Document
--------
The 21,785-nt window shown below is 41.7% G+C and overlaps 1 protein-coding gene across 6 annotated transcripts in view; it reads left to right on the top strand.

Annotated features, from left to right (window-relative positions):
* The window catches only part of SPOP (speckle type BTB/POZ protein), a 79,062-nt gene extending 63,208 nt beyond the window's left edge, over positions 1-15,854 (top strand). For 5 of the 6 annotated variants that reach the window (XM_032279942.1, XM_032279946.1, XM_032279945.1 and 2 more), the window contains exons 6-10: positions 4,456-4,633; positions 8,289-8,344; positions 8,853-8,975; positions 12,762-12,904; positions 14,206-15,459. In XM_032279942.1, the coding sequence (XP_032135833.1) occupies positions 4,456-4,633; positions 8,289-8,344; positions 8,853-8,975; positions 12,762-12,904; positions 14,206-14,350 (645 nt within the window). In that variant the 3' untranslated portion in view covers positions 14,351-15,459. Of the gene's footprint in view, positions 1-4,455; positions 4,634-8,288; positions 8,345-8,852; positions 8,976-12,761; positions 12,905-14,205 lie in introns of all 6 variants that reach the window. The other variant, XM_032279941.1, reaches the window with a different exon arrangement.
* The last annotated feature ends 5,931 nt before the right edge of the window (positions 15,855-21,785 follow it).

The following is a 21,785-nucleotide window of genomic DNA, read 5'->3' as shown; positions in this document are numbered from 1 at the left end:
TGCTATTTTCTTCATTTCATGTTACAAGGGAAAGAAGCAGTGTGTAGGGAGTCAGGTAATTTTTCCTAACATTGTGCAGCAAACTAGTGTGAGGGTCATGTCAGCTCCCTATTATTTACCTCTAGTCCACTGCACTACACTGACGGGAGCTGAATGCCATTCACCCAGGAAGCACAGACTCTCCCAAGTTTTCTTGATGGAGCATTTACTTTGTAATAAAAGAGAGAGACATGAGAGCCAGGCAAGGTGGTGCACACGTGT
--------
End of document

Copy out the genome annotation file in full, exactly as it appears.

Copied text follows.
The 21,785-nt window shown below is 41.7% G+C and overlaps 1 protein-coding gene across 6 annotated transcripts in view; it reads left to right on the top strand.

Annotated features, from left to right (window-relative positions):
* The window catches only part of SPOP (speckle type BTB/POZ protein), a 79,062-nt gene extending 63,208 nt beyond the window's left edge, over positions 1-15,854 (top strand). For 5 of the 6 annotated variants that reach the window (XM_032279942.1, XM_032279946.1, XM_032279945.1 and 2 more), the window contains exons 6-10: positions 4,456-4,633; positions 8,289-8,344; positions 8,853-8,975; positions 12,762-12,904; positions 14,206-15,459. In XM_032279942.1, the coding sequence (XP_032135833.1) occupies positions 4,456-4,633; positions 8,289-8,344; positions 8,853-8,975; positions 12,762-12,904; positions 14,206-14,350 (645 nt within the window). In that variant the 3' untranslated portion in view covers positions 14,351-15,459. Of the gene's footprint in view, positions 1-4,455; positions 4,634-8,288; positions 8,345-8,852; positions 8,976-12,761; positions 12,905-14,205 lie in introns of all 6 variants that reach the window. The other variant, XM_032279941.1, reaches the window with a different exon arrangement.
* The last annotated feature ends 5,931 nt before the right edge of the window (positions 15,855-21,785 follow it).

The following is a 21,785-nucleotide window of genomic DNA, read 5'->3' as shown; positions in this document are numbered from 1 at the left end:
TGCTATTTTCTTCATTTCATGTTACAAGGGAAAGAAGCAGTGTGTAGGGAGTCAGGTAATTTTTCCTAACATTGTGCAGCAAACTAGTGTGAGGGTCATGTCAGCTCCCTATTATTTACCTCTAGTCCACTGCACTACACTGACGGGAGCTGAATGCCATTCACCCAGGAAGCACAGACTCTCCCAAGTTTTCTTGATGGAGCATTTACTTTGTAATAAAAGAGAGAGACATGAGAGCCAGGCAAGGTGGTGCACACGTGT